Re: [stella] OT: Programming

Subject: Re: [stella] OT: Programming
From: Julian Squires <tek@xxxxxxx>
Date: Thu, 25 Oct 2001 14:27:46 -0230
On Wed, Oct 24, 2001 at 09:29:09PM -0500, Clay Halliwell wrote:
> Ummm... are we confusing "represent" for "calculate"? It's easy for a
> computer to represent, say, one-third: "1/3". There. Now, if you want to
> calculate the decimal equivalent, well that's a whole separate matter. Maybe
> computers can't calculate things to infinite precision, but neither can
> humans, so who are we to complain?

It's impossible to represent the expansion correctly. Representing the
symbol is what computer algebra systems like maple do. ``sqrt(2)'' is
not the same as 1.4142...

There are slews of examples of why programmers who don't know how
computers or the underlying OS/libraries work will do a worse job,
though. The dreaded buffer overflows and string format security flaws
are an example of that (of course, sometimes it's an honest mistake --
one of the good things about abstraction and HLLs is that you don't
always have to think about what's happening below -- but this doesn't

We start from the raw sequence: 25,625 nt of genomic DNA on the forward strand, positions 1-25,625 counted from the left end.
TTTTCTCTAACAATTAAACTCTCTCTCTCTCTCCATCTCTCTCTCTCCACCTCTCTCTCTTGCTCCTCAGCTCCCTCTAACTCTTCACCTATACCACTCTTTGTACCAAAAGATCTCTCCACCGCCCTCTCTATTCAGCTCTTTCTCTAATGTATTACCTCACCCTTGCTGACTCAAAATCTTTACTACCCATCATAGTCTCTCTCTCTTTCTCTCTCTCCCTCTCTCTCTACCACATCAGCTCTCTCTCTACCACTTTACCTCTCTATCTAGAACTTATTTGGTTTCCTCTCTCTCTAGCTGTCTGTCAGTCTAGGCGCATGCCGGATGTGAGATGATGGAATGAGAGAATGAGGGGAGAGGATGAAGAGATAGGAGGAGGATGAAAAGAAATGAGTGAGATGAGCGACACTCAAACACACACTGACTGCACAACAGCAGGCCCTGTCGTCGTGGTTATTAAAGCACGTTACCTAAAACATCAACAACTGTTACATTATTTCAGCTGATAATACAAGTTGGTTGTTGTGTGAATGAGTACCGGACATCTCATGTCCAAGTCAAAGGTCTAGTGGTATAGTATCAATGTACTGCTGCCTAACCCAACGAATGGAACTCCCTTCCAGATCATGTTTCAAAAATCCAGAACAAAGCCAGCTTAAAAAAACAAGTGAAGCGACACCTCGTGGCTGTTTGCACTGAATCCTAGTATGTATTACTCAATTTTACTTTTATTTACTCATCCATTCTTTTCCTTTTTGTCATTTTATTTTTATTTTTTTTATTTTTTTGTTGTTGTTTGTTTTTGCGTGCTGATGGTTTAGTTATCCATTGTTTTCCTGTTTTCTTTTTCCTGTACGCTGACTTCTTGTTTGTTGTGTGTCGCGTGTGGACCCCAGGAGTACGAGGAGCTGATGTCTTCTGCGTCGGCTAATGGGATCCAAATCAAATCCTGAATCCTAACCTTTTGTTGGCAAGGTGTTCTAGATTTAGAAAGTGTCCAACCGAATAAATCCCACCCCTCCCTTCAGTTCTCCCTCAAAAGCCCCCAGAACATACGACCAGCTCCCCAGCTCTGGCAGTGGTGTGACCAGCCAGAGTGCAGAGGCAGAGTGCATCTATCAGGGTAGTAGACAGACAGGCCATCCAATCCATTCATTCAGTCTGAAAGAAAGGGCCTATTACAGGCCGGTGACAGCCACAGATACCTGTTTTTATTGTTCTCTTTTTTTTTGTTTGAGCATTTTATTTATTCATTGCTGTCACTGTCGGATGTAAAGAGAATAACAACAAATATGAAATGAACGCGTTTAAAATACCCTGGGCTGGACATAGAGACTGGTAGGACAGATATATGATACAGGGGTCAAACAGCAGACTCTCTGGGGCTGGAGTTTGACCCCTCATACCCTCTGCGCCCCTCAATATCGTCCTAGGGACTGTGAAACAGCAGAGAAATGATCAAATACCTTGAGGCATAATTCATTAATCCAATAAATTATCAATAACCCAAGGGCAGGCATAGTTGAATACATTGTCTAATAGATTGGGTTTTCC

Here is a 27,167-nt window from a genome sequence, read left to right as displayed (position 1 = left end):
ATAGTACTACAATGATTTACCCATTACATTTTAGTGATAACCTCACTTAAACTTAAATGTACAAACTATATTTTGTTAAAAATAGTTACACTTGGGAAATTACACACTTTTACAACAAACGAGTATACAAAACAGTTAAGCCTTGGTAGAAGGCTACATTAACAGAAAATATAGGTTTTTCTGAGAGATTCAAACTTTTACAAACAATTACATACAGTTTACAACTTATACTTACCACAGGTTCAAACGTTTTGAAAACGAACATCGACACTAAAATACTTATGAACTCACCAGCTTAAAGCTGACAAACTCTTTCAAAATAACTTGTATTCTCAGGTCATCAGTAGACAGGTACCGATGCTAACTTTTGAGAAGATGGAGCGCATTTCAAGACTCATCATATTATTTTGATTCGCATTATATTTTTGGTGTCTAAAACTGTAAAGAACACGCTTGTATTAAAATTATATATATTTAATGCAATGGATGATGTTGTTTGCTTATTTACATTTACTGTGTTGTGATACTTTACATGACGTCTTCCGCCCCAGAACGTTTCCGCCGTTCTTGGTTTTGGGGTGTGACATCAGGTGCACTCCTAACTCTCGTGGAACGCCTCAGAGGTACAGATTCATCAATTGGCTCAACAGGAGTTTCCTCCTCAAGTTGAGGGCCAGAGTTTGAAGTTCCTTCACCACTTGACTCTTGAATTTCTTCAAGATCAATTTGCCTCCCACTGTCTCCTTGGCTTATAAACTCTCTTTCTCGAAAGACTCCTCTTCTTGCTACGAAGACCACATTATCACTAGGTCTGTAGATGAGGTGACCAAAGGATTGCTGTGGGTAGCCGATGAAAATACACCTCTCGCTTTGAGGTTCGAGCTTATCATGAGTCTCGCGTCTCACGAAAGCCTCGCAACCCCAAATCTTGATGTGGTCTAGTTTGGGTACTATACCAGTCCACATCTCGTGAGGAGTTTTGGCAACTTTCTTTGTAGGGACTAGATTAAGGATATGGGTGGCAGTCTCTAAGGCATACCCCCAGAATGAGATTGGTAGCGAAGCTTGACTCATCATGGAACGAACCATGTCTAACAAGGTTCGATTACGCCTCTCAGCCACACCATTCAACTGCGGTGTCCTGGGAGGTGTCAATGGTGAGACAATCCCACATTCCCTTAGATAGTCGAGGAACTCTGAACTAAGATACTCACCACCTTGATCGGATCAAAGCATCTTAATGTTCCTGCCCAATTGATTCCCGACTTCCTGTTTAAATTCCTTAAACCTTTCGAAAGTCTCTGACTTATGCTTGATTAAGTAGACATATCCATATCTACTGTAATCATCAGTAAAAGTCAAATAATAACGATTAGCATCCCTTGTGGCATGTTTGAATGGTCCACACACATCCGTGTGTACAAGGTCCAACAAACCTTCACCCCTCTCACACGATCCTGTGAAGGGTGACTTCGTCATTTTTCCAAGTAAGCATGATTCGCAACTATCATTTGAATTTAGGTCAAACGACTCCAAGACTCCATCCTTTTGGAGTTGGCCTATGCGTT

mean you shouldn't know about it). Tons of errors and hours, perhaps
years, of debugging have been caused by not understanding how memory
works, or paging, or the call stack, or caching (at dozens of levels).
These things even happen in java.

Just recently on the GBA I saw an example of someone getting burned
due to not understanding a number of the low-level elements in the
system, which they had told me they ``didn't need to think about''
because they were working in a higher-level language.

I'm also constantly amazed at how many people, especially those with
CS degrees, know nothing about data structures, algorithms, or their
effective application. (lots of hobbyist programmers tend to ignore
the importance of CS theory, too...)

Sad state of affairs, indeed.

 |/|  Julian Squires <tek@xxxxxxx>

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